Peace for all time: The enduring insights of Thomas Hobbes

Originally published on 24 September 2022. Seventeenth-century political theorist Thomas Hobbes has a paradoxical attitude to power. On the one hand, he thinks that 'the pursuit of power, after power' is the root and stem of 'Warre', of 'every man, against every man', leaving the 'life of man, solitary, poore, nasty, brutish, and short'. But … Continue reading Peace for all time: The enduring insights of Thomas Hobbes

‘First Time’ and the albums

You were swift with your blade You lacked hesitation Your eyes were like oceans I fell till I drowned - First Time by Edmund Wilson As you may know, dear reader, my views on history and politics as expressed on this blog converge in a strange location or destination: music. And it is music that … Continue reading ‘First Time’ and the albums

Ultrapredators: The demonisation of the working class and the new Jim Crow

I have previously compared class hierarchy to slave systems of times gone by. Indeed, the master/slave dialectic of many societies is the archetypical class division. It denotes a complete asymmetry of power between two classes of people: the rulers, and the ruled. It is no surprise that the ancient concept of tyranny is adapted in … Continue reading Ultrapredators: The demonisation of the working class and the new Jim Crow

The art of questioning: A complete set of predictions for 2023

I would like to give a systematic set of predictions — some general and abstract, some more precise and concrete — for the coming year. I make predictions not principally to make a ‘prophecy’ about the future. Rather, I wish to test, in a very loose way, my analysis of the present by extending current … Continue reading The art of questioning: A complete set of predictions for 2023

Pain or suffering: The responsibilities of man

So much is said Of the misgivings frustrations sadness depression rights of man so little of the Responsibilities of Man A Monster for a Man don’t get me wrong after all is said and done none of us control our destiny unfold but watch as fate unloads its cart of horrors phantoms delights delusios dangerous … Continue reading Pain or suffering: The responsibilities of man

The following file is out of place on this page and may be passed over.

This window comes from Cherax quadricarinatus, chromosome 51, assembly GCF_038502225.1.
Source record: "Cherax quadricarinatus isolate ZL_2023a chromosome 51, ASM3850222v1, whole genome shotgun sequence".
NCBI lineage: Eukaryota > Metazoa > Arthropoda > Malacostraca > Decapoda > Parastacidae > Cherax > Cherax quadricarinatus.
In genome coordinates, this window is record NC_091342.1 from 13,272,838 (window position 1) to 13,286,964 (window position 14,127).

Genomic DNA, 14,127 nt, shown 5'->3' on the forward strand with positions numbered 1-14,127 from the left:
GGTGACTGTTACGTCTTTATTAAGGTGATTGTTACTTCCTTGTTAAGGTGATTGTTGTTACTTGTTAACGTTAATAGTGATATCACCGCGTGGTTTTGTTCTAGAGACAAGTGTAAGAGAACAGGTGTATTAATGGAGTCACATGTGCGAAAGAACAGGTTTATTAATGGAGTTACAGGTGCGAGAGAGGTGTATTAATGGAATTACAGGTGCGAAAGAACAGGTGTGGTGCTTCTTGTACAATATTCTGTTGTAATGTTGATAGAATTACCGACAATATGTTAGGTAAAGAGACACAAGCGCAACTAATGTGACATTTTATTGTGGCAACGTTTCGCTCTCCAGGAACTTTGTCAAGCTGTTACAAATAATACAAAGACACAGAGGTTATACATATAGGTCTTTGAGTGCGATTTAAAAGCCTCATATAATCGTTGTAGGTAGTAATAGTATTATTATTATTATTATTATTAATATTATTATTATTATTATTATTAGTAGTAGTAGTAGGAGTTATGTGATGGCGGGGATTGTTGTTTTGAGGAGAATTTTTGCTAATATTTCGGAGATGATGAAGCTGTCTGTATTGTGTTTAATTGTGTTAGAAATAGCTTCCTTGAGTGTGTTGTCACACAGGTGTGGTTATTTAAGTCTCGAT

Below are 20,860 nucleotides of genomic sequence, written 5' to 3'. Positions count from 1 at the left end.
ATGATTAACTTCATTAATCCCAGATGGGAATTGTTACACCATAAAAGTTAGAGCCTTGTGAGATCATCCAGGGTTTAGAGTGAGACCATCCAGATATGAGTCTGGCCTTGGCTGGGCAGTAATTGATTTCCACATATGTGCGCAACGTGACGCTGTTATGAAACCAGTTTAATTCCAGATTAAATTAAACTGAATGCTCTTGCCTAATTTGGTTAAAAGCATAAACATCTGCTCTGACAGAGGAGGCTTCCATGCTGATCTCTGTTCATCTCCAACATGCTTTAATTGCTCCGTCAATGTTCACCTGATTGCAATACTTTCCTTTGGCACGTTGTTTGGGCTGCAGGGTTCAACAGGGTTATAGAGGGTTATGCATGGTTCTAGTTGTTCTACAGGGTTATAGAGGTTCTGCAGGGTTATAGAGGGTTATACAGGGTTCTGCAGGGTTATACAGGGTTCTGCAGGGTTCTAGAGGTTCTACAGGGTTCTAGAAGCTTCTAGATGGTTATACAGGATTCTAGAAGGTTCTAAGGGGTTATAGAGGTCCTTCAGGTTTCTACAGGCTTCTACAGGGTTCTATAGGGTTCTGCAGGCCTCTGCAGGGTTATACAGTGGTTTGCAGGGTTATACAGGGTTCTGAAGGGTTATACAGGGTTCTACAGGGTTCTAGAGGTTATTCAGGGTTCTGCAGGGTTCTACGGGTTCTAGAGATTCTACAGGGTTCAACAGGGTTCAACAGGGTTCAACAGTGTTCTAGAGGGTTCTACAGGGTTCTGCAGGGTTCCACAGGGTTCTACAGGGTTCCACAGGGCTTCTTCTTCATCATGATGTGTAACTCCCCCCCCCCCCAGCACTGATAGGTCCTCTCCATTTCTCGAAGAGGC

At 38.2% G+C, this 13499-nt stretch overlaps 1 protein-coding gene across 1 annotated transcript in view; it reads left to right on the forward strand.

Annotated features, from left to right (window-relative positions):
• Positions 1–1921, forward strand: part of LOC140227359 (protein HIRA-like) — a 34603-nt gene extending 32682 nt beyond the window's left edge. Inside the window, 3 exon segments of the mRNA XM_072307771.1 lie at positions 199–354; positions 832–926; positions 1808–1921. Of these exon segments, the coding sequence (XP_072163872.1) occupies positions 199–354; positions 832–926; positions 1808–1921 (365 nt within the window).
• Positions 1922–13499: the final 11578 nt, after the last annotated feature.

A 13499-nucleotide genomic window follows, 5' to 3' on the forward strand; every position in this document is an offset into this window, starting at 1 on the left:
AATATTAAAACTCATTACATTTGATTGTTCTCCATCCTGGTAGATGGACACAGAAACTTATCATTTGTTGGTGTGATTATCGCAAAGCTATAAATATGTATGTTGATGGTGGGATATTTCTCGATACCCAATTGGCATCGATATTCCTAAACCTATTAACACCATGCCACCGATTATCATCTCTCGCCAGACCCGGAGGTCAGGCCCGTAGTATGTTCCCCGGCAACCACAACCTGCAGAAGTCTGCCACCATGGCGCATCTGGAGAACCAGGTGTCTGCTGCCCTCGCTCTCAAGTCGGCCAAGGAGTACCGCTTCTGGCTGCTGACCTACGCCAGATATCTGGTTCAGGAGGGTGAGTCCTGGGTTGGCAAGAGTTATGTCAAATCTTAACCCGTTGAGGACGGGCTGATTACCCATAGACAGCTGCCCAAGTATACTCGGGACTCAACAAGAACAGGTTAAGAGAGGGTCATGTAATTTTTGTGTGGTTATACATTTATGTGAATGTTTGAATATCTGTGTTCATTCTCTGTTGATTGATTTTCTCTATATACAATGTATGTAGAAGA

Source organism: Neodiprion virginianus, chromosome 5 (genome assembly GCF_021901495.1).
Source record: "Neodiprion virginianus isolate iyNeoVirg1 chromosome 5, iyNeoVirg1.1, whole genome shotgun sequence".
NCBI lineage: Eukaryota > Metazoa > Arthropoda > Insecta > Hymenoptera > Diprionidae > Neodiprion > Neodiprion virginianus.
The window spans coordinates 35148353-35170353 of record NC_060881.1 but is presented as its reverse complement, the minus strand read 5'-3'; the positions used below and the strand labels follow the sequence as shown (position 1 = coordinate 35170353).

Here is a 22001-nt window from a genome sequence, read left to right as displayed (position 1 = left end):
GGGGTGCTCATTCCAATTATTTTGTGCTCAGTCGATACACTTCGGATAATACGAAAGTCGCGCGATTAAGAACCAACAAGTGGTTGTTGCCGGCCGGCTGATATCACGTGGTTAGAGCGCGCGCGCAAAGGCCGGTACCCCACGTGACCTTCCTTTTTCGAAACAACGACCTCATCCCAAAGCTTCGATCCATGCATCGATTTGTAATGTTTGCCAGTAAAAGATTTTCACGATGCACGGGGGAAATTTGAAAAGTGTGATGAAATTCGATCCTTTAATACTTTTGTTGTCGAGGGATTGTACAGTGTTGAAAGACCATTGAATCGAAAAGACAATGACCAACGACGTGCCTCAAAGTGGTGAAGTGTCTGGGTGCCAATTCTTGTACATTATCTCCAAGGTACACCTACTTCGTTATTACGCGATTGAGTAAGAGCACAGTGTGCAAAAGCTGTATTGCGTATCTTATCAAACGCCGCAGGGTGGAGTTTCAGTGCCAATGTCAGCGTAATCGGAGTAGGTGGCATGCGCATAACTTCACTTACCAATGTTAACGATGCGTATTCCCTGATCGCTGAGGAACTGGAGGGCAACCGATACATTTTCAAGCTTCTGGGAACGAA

The end of time: The Heidegger-Cassirer debate and the passage from trade to war

First published in August 2022. Philosopher Immanuel Kant is often referred to as the god of modern philosophy. A recent work of intellectual history by Professor Michael Rosen, entitled The Shadow of God: Kant, Hegel, and the passage from heaven to history, considers the end of Christendom and the replacement of its accompanying hegemony of … Continue reading The end of time: The Heidegger-Cassirer debate and the passage from trade to war

Magical materialism: A new theory of reality

First published on 7 July 2022. I've recently been involved in two discussions that seem different but have something in common. On the one hand, I've been thinking about magic, the idea that the laws of physics can be bent to the will of social actors in response to traumatic experience. This is the philosophy … Continue reading Magical materialism: A new theory of reality

17 Points: How to make the world safe for all people

First published in early autumn 2022. In the view that all people depend on peace for their survival and wellbeing, and in the knowledge that peace is at grave risk of breakdown, there are several points that may be well understood by those wise enough to choose peace over war. To that end, the seventeen … Continue reading 17 Points: How to make the world safe for all people

On the Whole

Republished in June 2022. It is common to see the world as fundamentally divided. We think that we are separate from other people, and that people are separate from the natural world. Some philosophers agree. Nature, as early-modern Dutch philosopher Baruch Spinoza put it, is divided between the properties of thought and matter. Plato thought … Continue reading On the Whole

The tyrant and the totality: Which would win? And how can both lose, and freedom reign?

I would like to consider a paradox. If a tyrant goes to war against a totalitarian regime, in order to destroy it and create a new balanced order, which would win: the temporary tyranny, or the semi-permanent totality? Which would endure — cleansing fire, or watery deluge? The fire is the tyrant’s weapon of choice; … Continue reading The tyrant and the totality: Which would win? And how can both lose, and freedom reign?